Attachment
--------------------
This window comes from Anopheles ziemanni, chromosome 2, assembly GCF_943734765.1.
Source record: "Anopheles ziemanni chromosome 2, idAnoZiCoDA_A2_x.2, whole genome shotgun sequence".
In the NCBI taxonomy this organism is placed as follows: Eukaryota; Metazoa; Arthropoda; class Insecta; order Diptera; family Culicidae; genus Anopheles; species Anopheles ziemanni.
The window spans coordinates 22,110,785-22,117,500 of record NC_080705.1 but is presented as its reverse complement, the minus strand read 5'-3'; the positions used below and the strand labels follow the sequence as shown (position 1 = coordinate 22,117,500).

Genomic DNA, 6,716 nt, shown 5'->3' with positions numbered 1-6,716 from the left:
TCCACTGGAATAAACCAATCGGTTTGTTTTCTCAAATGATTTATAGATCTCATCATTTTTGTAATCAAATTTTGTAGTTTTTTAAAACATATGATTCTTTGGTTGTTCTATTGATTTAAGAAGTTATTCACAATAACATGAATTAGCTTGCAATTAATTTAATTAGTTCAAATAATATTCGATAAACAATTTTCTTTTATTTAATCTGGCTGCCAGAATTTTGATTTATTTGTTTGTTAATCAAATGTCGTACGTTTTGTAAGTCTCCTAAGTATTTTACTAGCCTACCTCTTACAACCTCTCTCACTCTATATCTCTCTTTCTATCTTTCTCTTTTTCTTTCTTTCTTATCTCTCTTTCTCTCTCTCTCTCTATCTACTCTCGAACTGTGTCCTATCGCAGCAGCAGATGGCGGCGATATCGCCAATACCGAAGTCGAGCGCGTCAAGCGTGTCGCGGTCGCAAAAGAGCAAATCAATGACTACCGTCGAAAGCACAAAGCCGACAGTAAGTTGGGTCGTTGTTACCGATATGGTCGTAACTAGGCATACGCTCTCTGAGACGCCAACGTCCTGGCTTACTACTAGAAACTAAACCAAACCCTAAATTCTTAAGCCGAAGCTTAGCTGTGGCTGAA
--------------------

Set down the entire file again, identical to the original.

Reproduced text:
This window comes from Anopheles ziemanni, chromosome 2, assembly GCF_943734765.1.
Source record: "Anopheles ziemanni chromosome 2, idAnoZiCoDA_A2_x.2, whole genome shotgun sequence".
In the NCBI taxonomy this organism is placed as follows: Eukaryota; Metazoa; Arthropoda; class Insecta; order Diptera; family Culicidae; genus Anopheles; species Anopheles ziemanni.
The window spans coordinates 22,110,785-22,117,500 of record NC_080705.1 but is presented as its reverse complement, the minus strand read 5'-3'; the positions used below and the strand labels follow the sequence as shown (position 1 = coordinate 22,117,500).

Genomic DNA, 6,716 nt, shown 5'->3' with positions numbered 1-6,716 from the left:
TCCACTGGAATAAACCAATCGGTTTGTTTTCTCAAATGATTTATAGATCTCATCATTTTTGTAATCAAATTTTGTAGTTTTTTAAAACATATGATTCTTTGGTTGTTCTATTGATTTAAGAAGTTATTCACAATAACATGAATTAGCTTGCAATTAATTTAATTAGTTCAAATAATATTCGATAAACAATTTTCTTTTATTTAATCTGGCTGCCAGAATTTTGATTTATTTGTTTGTTAATCAAATGTCGTACGTTTTGTAAGTCTCCTAAGTATTTTACTAGCCTACCTCTTACAACCTCTCTCACTCTATATCTCTCTTTCTATCTTTCTCTTTTTCTTTCTTTCTTATCTCTCTTTCTCTCTCTCTCTCTATCTACTCTCGAACTGTGTCCTATCGCAGCAGCAGATGGCGGCGATATCGCCAATACCGAAGTCGAGCGCGTCAAGCGTGTCGCGGTCGCAAAAGAGCAAATCAATGACTACCGTCGAAAGCACAAAGCCGACAGTAAGTTGGGTCGTTGTTACCGATATGGTCGTAACTAGGCATACGCTCTCTGAGACGCCAACGTCCTGGCTTACTACTAGAAACTAAACCAAACCCTAAATTCTTAAGCCGAAGCTTAGCTGTGGCTGAA